Controlled Cortical Impact
Controlled cortical impact (CCI) was delivered to Sprague-Dawley rat pups on P12 (7). Briefly, rat pups were anesthetized with isoflurane and a 5 mm diameter left craniectomy was performed. Heads were fixed in the prone position, and an air-powered piston (3 mm diameter, Amscien, Richmond, VA) delivered a CCI of 0.6 mm depth, at 6 m/s to the left parietal lobe. Pups were reared with their dams until P21, then weaned and housed in single sex pairs. Housing room lights were on from 7 a.m. to 7 p.m., with food and water available ad libitum. Temperature was maintained at 21 ± 1°C and humidity at 55 ± 5%.
Erythropoietin (EPO) Administration
Injured rats were randomized 24 h following CCI to receive either EPO (3000 U/kg/day, R&D Systems, Minneapolis, MN) or vehicle (sterile saline) (7). EPO or vehicle was injected intraperitoneally once daily on days 1, 2, 3, 4, 6, and 8 following CCI.
Touchscreen Testing: Pretraining
Visual discrimination (VD) and reversal learning were assessed consistent with prior reports, with minor modifications for rats (34–37). Briefly, operant behavior was conducted in a sound and light attenuating chamber (Med Associates, St. Albans, VT), with a pellet dispenser and a touch-sensitive screen (Conclusive Solutions, Sawbridgeworth UK). Stimulus presentation in the response window and touches were controlled and recorded by KLimbic Software (Conclusive Solutions, Sawbridgeworth UK).
On P28, rats were reduced to and maintained at 90% free-feeding body weight. Prior to training, rats were acclimated to 40 mg food pellet reward by provision of 25 pellets/rat in a home cage. Rats were then habituated to the operant chamber and to eating from the pellet magazine. Rats retrieving at least 48 of 60 pellets in 60 min were moved to a 4-stage training regimen. Beginning on P35, rats first performed autoshaping, followed by VD training 1, 2, and 3 (36).
Touchscreen Testing: Discrimination and Reversal Learning
Following pretraining, all rats were tested on a pairwise visual discrimination-reversal paradigm. Each rat performed daily sessions for a maximum of 60 min. For discriminative learning, two novel equiluminescent stimuli were presented in a spatially pseudo-randomized manner over 60-trial sessions (5 s inter-trial interval). Responses at one stimulus yielded a reward, whereas responses at the other stimulus resulted in 5 s time out (signaled by extinguishing the house light). Designation of the initial reward stimulus was randomized across treatment. Stimuli remained on screen until a response was made. Rats were trained a priori to a criterion of greater than ≥80% correct responses for two consecutive days.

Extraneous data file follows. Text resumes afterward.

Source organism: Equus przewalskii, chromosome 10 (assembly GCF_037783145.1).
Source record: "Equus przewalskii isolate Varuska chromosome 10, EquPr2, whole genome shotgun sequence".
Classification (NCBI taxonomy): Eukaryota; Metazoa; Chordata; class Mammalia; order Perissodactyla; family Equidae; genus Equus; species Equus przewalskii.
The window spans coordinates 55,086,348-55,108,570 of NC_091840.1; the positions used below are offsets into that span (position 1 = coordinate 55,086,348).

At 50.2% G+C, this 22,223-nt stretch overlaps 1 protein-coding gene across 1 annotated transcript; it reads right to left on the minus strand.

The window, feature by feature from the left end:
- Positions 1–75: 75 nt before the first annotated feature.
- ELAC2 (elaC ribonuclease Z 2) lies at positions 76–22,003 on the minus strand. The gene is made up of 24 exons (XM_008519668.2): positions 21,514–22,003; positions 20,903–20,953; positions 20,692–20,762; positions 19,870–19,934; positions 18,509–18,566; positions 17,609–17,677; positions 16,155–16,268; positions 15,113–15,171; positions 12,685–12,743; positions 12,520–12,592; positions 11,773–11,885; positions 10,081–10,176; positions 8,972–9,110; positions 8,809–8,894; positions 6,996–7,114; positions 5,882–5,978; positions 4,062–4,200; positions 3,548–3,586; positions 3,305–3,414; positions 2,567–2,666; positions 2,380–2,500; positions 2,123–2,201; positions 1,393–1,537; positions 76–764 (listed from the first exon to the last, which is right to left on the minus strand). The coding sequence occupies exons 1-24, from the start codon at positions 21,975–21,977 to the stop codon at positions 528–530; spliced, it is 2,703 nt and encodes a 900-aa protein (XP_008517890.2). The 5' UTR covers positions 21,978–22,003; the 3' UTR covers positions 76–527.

Assessment of reversal learning began after VD performance criteria were attained. For this test, the designation of stimuli as correct vs. incorrect was reversed for each rat. Like VD, rats were tested on daily 60-trial sessions for reversal to an a priori criterion of ≥80% correct responses for two consecutive sessions. Correction trials following errors were presented, with the same stimuli, in the same spatial orientation, until a correct response was made, or the session ended. Failing criteria were set a priori at 24 sessions (days) for both VD and reversal.
We recorded the following dependent measures during VD and reversal: total sessions, correct responses made, errors (incorrect responses), correction errors (correction trials, reversal only), reaction time (time from touchscreen stimuli presentation to touchscreen response) and magazine latency (time from touchscreen response to reward retrieval). Discrimination performance was analyzed across all sessions required to reach criterion. To examine distinct phases of reversal (early perseverative and late learning), we analyzed errors and correction errors for sessions where performance was < 50% and from 50% to criterion, respectively (36–39).
Magnetic Resonance Imaging (MRI)
At P30 (1 month of age) or P90 (3 months of age), rats were anesthetized and perfused with phosphate-buffered saline, followed by 4% paraformaldehyde. Brains were post-fixed in 4% paraformaldehyde for 1 week, and embedded in 2% agarose containing 3 mM sodium azide for ex vivo MRI (7, 40–42). Imaging was performed on a Bruker 4.7T BioSpec 47/40 Ultra-Shielded Refrigerated nuclear MRI system equipped with a 72 mm I.D. quadrature RF coil and a small-bore (12 cm I.D.) gradient set with a maximum gradient strength of 50 Gauss/cm. MR protocols consisted of a echo-planar diffusion tensor imaging (EP-DTI). Images of 12 contiguous coronal 1 mm slices were obtained with a FOV (field-of-view) of 3.00 cm, a TR of 3,000 ms, TE of 40 ms, and b-value of 2,000 mm2/s with 30 gradient directions. Brain regions of interest (ROI, Figure 1B) were analyzed by observers blinded to treatment status using Bruker's Paravision 5.1 software. Fractional Anisotropy (FA), Mean Diffusivity (MD, (λ1 + λ2 + λ3)/3), Axial Diffusivity (AD, λ1) and Radial Diffusivity (RD, (λ2 + λ3)/2) were calculated and analyzed.